4 books that changed my thinking

I read a lot. Perhaps a bit too much. I figure that with 100 billion humans having lived, there must be a heap of amazing minds that I can learn from. It’s mostly non-fiction; business, marketing, design, creativity, life.

So here are four books that I rate as powerful, insightful, and behavior changing. Each one has had a lasting effect on the way I plan my actions.



The Innovators Solution

Clayton Christensen thinks that business should be more science than art. If we understand principles more thoroughly, we can radically improve our success rates.

But then he actually goes ahead and explains a bunch of amazing principles, which have radically improved my, and many others success rates.

While this is a follow on from The Innovators Dilema, you can jump straight in with this one. No question, this is the most influential business book I have ever read, and is often referenced by my business heroes.


Getting Things Done

Constantly busy? Can’t find the time? Scribbled reminders? Forgotten tasks? Organised people were not born organised, they just learned some good tricks.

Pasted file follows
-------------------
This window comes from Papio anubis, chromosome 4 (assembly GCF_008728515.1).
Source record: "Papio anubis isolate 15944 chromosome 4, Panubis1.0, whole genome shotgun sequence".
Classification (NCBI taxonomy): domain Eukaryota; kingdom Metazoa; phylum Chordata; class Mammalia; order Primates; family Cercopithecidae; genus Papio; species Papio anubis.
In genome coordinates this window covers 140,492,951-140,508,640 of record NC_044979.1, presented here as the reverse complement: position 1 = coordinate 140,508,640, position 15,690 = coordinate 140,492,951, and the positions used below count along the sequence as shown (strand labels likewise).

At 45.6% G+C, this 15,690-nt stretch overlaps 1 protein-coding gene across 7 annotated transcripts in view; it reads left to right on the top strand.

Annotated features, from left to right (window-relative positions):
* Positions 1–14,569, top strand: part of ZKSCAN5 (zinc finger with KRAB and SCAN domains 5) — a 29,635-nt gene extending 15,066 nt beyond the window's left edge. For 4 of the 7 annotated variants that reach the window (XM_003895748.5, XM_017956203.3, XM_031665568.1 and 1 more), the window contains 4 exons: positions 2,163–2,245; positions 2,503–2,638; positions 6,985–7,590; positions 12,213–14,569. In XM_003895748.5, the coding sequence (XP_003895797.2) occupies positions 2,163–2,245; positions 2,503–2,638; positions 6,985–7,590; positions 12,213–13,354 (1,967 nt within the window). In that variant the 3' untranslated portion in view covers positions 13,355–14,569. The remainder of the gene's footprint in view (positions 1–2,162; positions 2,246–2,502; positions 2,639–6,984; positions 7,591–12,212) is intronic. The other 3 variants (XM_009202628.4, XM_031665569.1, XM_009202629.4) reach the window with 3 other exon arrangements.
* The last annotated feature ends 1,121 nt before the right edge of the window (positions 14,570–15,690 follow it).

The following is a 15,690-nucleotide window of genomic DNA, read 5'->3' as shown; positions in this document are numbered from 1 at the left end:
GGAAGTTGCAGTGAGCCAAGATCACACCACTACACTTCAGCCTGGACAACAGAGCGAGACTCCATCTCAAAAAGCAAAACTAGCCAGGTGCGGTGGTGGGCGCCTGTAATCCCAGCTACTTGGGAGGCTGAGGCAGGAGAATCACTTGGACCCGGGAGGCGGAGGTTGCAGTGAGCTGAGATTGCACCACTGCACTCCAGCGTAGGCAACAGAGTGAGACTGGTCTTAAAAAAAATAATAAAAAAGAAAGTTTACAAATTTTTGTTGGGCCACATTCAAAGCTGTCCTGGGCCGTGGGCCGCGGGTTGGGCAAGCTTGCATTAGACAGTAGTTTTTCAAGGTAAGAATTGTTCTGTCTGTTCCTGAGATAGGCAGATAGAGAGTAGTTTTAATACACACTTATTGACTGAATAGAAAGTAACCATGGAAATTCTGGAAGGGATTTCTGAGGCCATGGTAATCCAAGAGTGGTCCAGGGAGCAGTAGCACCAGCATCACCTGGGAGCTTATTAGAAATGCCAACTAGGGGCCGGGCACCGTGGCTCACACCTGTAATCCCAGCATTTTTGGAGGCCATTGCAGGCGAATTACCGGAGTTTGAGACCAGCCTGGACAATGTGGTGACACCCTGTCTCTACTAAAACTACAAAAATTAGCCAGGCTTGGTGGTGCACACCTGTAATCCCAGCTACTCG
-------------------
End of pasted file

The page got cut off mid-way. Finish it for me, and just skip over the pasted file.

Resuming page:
David Allen’s ‘GTD’ teaches some simple principles to de-clutter your life and concentrate on the moment. It’s quite a zen-like aim, which has won over lifehackers, programmers, and loads of the Silicon Valley elite looking to get more things done.

If you don’t have the time to read it, it’s proof you probably need to.


Made To Stick

The lightest of this bunch, but still really powerful – Made To Stick explores why some ideas survive and others die. The biggest benefit for me was just realising that good ideas are ‘sticky’, and that making your ideas sticky is a sensible goal.

If you’re in marketing or business development, it’s essential reading. But it’s also a great read for generally interested people looking to be more influential.


Cradle To Cradle

Amongst a cluttered and confusing environmental movement, C2C stands out as the most sensible and actionable philosophies I have come across.? An architect (William McDonough) and a chemist (Michael Braungart) have taken an essentially Lean Thinking approach to ‘sustainability’, and crafted a set of guidelines that mean we can celebrate life and abundance, improve the planet we live on, and get rid of that guilt… so long as we take the actions.

These are four of my favorite books so far, but I’m hoping others may have recommendations that have changed their perspectives for the better.

Let me know if I have missed anything critical here. Do you have any to share?

As this is a post for those of you who read lots of non-fiction (and are interested in finding some pearlers). For the rest of you, here’s a link to a video of Ozzie Wright getting an 18 second barrel.